Evolutionary developmental biology (Evo-Devo) is a new and rapidly developing field of biology which focuses on questions in the intersection of evolution and development and has been seen by many as a potential synthesis of these two fields. This synthesis is the topic of the books reviewed here. Integrating Evolution and Development (edited by Roger Sansom and Robert Brandon), is a collection of papers on conceptual issues in Evo-Devo, while From Embryology to Evo-Devo (edited by Manfred Laubichler (...)
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  17. Jason Scott Robert (2002). How Developmental is Evolutionary Developmental Biology? Biology and Philosophy 17 (5):591-611.score: 288.0
    Evolutionary developmental biology (evo-devo) offers both an account of developmental processes and also new integrative frameworks for analyzing interactions between development and evolution. Biologists and philosophers are keen on evo-devo in part because it appears to offer a comfort zone between, on the one hand, what some take to be the relative inability of mainstream evolutionary biology to integrate a developmental perspective; and, on the other hand, what some take to be more intractable syntheses of (...)
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  18. Francisco Vergara-Silva (forthcoming). Pattern Cladistics and the 'Realism–Antirealism Debate' in the Philosophy of Biology. Acta Biotheoretica.score: 267.0
    Despite the amount of work that has been produced on the subject over the years, the ‘transformation of cladistics’ is still a misunderstood episode in the history of comparative biology. Here, I analyze two outstanding, highly contrasting historiographic accounts on the matter, under the perspective of an influential dichotomy in the philosophy of science: the opposition between Scientific Realism and Empiricism. Placing special emphasis on the notion of ‘causal grounding’ of morphological characters ( sensu Olivier Rieppel) in modern (...)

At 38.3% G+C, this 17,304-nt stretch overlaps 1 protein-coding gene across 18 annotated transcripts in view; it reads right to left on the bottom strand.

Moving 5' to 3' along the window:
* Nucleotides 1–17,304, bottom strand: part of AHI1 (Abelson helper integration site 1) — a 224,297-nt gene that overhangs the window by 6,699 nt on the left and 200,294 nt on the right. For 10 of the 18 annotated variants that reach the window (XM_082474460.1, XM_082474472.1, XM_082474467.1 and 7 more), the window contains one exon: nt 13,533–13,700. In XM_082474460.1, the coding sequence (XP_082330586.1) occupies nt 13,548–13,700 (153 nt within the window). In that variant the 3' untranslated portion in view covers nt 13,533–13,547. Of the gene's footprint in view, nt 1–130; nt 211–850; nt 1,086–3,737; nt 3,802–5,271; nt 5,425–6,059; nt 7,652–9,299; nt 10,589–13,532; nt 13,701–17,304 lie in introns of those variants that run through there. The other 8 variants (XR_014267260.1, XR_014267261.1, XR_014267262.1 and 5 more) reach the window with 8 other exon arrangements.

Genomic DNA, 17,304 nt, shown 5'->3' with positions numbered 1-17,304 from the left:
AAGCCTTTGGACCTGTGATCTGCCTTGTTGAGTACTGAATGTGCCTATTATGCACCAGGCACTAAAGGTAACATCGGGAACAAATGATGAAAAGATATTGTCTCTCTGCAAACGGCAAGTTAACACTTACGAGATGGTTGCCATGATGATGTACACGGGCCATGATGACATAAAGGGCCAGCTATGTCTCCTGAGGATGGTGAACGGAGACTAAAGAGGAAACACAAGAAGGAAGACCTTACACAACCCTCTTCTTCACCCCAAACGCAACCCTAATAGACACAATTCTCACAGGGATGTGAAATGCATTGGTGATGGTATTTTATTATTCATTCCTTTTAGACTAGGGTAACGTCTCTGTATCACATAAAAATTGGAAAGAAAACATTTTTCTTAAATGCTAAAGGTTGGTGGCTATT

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  19. Ron Amundson (1994). Two Concepts of Constraint: Adaptationism and the Challenge From Developmental Biology. Philosophy of Science 61 (4):556-578.score: 261.0
    The so-called "adaptationism" of mainstream evolutionary biology has been criticized from a variety of sources. One, which has received relatively little philosophical attention, is developmental biology. Developmental constraints are said to be neglected by adaptationists. This paper explores the divergent methodological and explanatory interests that separate mainstream evolutionary biology from its embryological and developmental critics. It will focus on the concept of constraint itself; even this central concept is understood differently by the two sides (...)
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  20. Kathryn S. Plaisance & Thomas A. C. Reydon (eds.) (2011). Philosophy of Behavioral Biology. Springer: Boston Studies in the Philosophy of Science, vol. 282.score: 261.0
    This volume provides a broad overview of issues in the philosophy of behavioral biology, covering four main themes: genetic, developmental, evolutionary, and neurobiological explanations of behavior. It is both interdisciplinary and empirically informed in its approach, addressing philosophical issues that arise from recent scientific findings in biological research on human and non-human animal behavior. Accordingly, it includes papers by professional philosophers and philosophers of science, as well as practicing scientists. Much of the work in this volume builds (...)
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  21. Heiner Fangerau & Irmgard Müller (2007). Scientific Exchange: Jacques Loeb (1859–1924) and Emil Godlewski (1875–1944) as Representatives of a Transatlantic Developmental Biology. [REVIEW] Studies in History and Philosophy of Science Part C 38 (3):608-617.score: 261.0
    The German–American physiologist Jacques Loeb (1859–1924) and the Polish embryologist Emil Godlewski, jr. (1875–1944) contributed many valuable works to the body of developmental biology. Jacques Loeb was world famous at the beginning of the twentieth century for his development and demonstration of artificial parthenogenesis in 1899 and his experiments on regeneration. He served as a role model for the younger Polish experimenter Emil Godlewski, who began his career as a researcher like Loeb at the Zoological Station in Naples. (...)
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  22. Sandra D. Mitchell (2008). Exporting Causal Knowledge in Evolutionary and Developmental Biology. Philosophy of Science 75 (5):697-706.score: 255.0